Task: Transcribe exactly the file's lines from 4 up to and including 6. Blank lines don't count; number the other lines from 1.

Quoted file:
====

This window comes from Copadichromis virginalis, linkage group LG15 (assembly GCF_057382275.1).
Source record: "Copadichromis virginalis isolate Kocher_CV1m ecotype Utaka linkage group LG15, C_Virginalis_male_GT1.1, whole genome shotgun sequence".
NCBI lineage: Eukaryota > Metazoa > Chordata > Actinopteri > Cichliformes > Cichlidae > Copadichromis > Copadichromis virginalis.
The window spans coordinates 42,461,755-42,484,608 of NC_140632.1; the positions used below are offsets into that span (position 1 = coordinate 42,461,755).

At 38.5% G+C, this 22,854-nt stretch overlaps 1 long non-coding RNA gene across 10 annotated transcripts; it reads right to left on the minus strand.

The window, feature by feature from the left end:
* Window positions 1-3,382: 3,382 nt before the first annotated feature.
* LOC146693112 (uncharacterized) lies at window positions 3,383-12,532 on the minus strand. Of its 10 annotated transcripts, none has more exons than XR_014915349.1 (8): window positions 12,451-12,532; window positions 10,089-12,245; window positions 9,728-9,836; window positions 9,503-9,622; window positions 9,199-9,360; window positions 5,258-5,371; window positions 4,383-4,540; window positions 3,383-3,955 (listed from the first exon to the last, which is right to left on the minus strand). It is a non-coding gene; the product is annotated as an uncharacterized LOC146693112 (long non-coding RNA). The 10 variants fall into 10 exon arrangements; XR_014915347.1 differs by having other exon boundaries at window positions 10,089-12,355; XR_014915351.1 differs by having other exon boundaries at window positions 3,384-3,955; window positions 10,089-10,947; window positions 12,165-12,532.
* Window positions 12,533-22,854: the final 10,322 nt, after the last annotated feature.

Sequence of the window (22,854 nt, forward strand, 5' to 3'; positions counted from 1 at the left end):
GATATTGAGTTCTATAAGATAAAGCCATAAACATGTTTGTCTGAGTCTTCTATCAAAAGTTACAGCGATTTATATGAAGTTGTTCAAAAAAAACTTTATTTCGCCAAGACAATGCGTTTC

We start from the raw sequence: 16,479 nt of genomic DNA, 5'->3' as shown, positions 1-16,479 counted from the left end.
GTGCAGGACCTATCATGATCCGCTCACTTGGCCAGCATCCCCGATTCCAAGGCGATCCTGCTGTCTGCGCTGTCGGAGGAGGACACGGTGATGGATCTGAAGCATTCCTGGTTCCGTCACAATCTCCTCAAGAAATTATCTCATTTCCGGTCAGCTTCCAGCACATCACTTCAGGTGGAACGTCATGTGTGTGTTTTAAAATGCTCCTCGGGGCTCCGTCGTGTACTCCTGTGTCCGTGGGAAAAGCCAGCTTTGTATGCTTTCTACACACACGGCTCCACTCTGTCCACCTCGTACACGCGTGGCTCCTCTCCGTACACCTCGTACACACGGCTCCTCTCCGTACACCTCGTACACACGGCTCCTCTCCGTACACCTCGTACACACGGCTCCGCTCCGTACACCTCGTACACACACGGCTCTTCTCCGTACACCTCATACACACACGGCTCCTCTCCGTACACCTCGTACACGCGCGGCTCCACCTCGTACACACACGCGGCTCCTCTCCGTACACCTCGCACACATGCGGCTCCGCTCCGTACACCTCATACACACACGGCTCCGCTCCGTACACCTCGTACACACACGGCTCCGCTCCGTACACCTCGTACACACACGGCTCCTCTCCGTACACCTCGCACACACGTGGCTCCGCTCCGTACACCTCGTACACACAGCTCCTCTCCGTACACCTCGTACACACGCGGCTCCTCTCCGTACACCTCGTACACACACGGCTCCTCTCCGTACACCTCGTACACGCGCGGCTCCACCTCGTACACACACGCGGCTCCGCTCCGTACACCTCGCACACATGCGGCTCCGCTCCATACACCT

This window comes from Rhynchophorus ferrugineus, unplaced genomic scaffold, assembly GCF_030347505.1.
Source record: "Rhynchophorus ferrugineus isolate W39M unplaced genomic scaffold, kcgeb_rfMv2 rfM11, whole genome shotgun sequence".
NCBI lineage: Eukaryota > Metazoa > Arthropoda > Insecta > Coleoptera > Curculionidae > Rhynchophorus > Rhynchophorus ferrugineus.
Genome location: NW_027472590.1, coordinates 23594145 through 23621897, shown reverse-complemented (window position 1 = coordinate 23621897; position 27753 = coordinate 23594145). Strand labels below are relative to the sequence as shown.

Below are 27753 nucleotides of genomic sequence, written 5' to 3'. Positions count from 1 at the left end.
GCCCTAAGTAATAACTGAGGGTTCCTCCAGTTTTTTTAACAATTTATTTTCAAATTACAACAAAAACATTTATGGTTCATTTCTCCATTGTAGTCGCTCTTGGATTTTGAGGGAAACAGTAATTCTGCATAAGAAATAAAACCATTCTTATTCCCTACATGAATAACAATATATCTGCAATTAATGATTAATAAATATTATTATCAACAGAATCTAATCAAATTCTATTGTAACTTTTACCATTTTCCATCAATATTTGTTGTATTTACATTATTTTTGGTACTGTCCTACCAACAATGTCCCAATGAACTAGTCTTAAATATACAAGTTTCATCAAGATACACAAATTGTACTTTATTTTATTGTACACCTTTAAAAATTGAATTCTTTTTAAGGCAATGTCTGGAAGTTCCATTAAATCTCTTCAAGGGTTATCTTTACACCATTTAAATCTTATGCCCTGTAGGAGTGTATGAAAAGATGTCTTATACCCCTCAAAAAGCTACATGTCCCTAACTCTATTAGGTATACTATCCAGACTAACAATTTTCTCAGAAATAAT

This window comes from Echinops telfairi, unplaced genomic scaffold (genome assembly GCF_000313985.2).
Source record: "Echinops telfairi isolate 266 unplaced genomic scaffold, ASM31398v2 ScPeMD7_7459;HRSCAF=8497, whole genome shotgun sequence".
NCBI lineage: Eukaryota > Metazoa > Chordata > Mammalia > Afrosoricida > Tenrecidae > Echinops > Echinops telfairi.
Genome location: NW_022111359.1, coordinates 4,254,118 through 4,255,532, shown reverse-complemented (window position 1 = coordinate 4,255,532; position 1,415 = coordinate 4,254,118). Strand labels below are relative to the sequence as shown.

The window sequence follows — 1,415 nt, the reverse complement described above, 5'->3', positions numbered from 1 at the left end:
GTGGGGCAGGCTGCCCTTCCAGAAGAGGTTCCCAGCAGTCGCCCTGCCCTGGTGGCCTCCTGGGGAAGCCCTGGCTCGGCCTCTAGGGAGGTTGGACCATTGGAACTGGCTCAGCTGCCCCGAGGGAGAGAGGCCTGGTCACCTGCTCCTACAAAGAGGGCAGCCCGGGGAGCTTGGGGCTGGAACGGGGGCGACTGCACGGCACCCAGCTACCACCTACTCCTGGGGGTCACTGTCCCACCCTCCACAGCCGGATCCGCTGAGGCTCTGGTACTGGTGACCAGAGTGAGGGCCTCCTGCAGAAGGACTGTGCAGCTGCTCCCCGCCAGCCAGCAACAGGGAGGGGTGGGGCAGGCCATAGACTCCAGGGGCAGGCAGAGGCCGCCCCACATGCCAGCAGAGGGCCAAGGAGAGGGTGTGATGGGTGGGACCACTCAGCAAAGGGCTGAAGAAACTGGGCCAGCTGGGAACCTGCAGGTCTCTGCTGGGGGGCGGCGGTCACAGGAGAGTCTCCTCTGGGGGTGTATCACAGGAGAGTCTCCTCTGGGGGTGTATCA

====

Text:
The window spans coordinates 42,461,755-42,484,608 of NC_140632.1; the positions used below are offsets into that span (position 1 = coordinate 42,461,755).

At 38.5% G+C, this 22,854-nt stretch overlaps 1 long non-coding RNA gene across 10 annotated transcripts; it reads right to left on the minus strand.

The window, feature by feature from the left end: